Organ Donation in England is changing. Accountability for health policy leaders is important, especially when politicians score headlines for healthcare interventions without an evidence-base. If you can stomach the relatively partisan angle in this post originally written for the Progress group within the Labour Party, then read on to hear why I think introducing opt-out in Wales was innovative leadership, but the plan to introduce it in England is not:
This month the government announced that it aims to introduce ‘presumed consent’ for organ donation (or ‘opt out’) in England by 2020. Although it is relatively low-cost and popular, it cannot deliver the substantial change that patients desperately need.
The present law in England might be described as ‘opt-in’ but that’s not the whole story.
Although ostensibly stipulating that a person’s organs cannot be transplanted after their death without explicit consent, the present system allows family members to inform doctors that the deceased wanted their organs to be donated. This means you don’t need to be on the organ donor register to end up donating.
More controversially, the code of practice for the Human Tissue Authority provides for the family to prevent donation if they object or believe that the deceased did not in fact want to donate, even if they were on the register. This is in place partly because of the ease of signing up to the register. You register as an organ donor when you get a Boots Advantage Card, and the register was even promoted to Tinder users. Just because somebody is registered, it doesn’t necessarily mean their heart is in it.
Under an opt-out system everybody is assumed to be willing to donate unless they explicitly say otherwise. However, there are two different approaches to this. Under a ‘hard’ opt-out regime, organs from anybody who has not formally opted out can be used for transplantation, even if the family believe it to be against the deceased’s wishes. Donations increased by up to 25 per cent when this policy was introduced in Austria and Singapore, alongside other changes to the organ donor system.
The policy planned for England, the so called ‘soft’ opt-out, was introduced in Wales in 2015.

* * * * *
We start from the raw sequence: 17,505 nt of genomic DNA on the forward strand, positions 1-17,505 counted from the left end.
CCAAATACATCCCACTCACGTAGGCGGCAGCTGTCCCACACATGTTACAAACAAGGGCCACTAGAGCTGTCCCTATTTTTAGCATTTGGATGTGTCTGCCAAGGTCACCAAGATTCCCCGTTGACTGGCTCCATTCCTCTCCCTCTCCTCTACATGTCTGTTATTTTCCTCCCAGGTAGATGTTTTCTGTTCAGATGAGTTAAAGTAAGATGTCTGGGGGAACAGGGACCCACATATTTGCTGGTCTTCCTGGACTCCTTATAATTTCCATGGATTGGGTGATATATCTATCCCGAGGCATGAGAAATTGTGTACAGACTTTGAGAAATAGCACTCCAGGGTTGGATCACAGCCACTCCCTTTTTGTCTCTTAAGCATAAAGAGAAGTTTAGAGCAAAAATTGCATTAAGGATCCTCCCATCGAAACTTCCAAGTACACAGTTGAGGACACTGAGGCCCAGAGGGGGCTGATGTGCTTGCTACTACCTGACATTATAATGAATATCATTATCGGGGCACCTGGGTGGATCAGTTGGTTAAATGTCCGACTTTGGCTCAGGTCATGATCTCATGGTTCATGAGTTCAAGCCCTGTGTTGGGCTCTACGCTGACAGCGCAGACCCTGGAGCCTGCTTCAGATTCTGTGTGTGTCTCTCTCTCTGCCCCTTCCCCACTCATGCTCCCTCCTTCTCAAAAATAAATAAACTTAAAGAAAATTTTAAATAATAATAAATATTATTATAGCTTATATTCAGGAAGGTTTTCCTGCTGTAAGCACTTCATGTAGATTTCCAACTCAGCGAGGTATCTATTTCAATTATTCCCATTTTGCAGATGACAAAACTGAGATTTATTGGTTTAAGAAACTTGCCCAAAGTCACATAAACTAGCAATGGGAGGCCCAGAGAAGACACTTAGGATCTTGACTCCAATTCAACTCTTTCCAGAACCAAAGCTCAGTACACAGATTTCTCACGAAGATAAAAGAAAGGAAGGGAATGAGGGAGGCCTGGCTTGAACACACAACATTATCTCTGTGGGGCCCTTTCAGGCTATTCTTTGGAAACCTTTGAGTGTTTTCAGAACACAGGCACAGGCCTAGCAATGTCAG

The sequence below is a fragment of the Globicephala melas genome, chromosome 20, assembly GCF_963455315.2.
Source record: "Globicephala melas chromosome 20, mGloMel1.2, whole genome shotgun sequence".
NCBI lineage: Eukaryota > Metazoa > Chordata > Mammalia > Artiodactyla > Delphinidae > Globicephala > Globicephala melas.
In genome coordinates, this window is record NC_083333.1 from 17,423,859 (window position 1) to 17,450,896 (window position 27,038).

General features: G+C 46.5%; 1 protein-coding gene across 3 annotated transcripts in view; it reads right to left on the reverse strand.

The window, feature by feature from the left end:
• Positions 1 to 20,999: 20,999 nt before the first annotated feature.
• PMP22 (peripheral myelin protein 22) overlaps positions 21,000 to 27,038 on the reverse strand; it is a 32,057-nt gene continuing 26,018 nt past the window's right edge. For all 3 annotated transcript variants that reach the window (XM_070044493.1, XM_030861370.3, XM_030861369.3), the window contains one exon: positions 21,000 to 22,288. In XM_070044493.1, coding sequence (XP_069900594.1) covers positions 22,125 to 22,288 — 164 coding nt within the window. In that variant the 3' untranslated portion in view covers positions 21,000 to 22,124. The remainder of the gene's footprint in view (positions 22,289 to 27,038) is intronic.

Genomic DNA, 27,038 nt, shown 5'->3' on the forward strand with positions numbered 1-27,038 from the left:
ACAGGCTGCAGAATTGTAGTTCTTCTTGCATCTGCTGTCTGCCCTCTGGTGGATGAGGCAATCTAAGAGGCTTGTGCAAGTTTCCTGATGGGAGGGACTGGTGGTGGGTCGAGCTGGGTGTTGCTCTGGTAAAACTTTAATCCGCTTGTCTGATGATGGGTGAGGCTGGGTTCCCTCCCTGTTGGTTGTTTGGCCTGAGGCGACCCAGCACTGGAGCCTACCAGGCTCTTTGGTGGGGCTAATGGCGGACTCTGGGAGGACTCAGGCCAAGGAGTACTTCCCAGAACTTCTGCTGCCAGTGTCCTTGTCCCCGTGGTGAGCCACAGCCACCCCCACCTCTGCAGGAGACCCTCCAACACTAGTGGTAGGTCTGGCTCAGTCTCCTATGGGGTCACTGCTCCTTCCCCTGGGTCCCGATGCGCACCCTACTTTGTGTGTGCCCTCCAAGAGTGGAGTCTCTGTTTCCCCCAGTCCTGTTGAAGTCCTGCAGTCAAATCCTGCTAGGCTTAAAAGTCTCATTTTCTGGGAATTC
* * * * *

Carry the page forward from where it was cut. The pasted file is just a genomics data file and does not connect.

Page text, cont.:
If the family call into question the wishes of the deceased, then any possible donation can be cancelled. In practice this is not far removed from the present policy in England where those left behind hold great sway and their wishes and beliefs are respected by transplant teams.
Under the ‘soft’ opt-out regime of presumed consent, the hope is that fewer families will prevent donations, resulting in more donations. What we have seen in Wales since 2015 is that there was not a significant increase in donations: over the 21 months prior to the policy there were 101 and in the 21 months after the introduction of the policy there were 104. That is not a statistically significant difference. However, this is not to say there were not other encouraging signs and there is certainly evidence to show the public is positive about the change.
In 2015 Welsh Labour boldly introduced opt-out, doing exactly what a Labour government should do – test out progressive solutions to the problems we face. [Sorry about this.] The Welsh government persuaded the public that by working together Wales could look after its most vulnerable.
Without trying this policy out, Welsh Labour could not have known that it would only have a marginal effect on organ donations.
It was a good example of devolution allowing the nations of the United Kingdom to function as ‘laboratories of democracy’. The resourceful Welsh assembly experimented with this policy and uncovered its limitations. What Labour needs to do now is develop a new approach to organ donation in line with our values; one that compassionately brings the family along in the donation process.
It’s not the first time Theresa May’s Tories have adopted a Labour policy, but in this case the evidence has shown that the policy does not go far enough. One less eye-catching but more effective way to improve transplantation is to invest in transplant nurse specialists. Another is to encourage doctor’s surgeries to discuss organ donation.
There are patients on waiting lists up and down the country in the horrible position of wondering if somebody will die today and let them live. Meanwhile there are families saying goodbye to their loved ones, unsure whether donation is what they would have wanted. All of them deserve a government that will innovate, lead, and take the difficult decisions to protect everybody involved.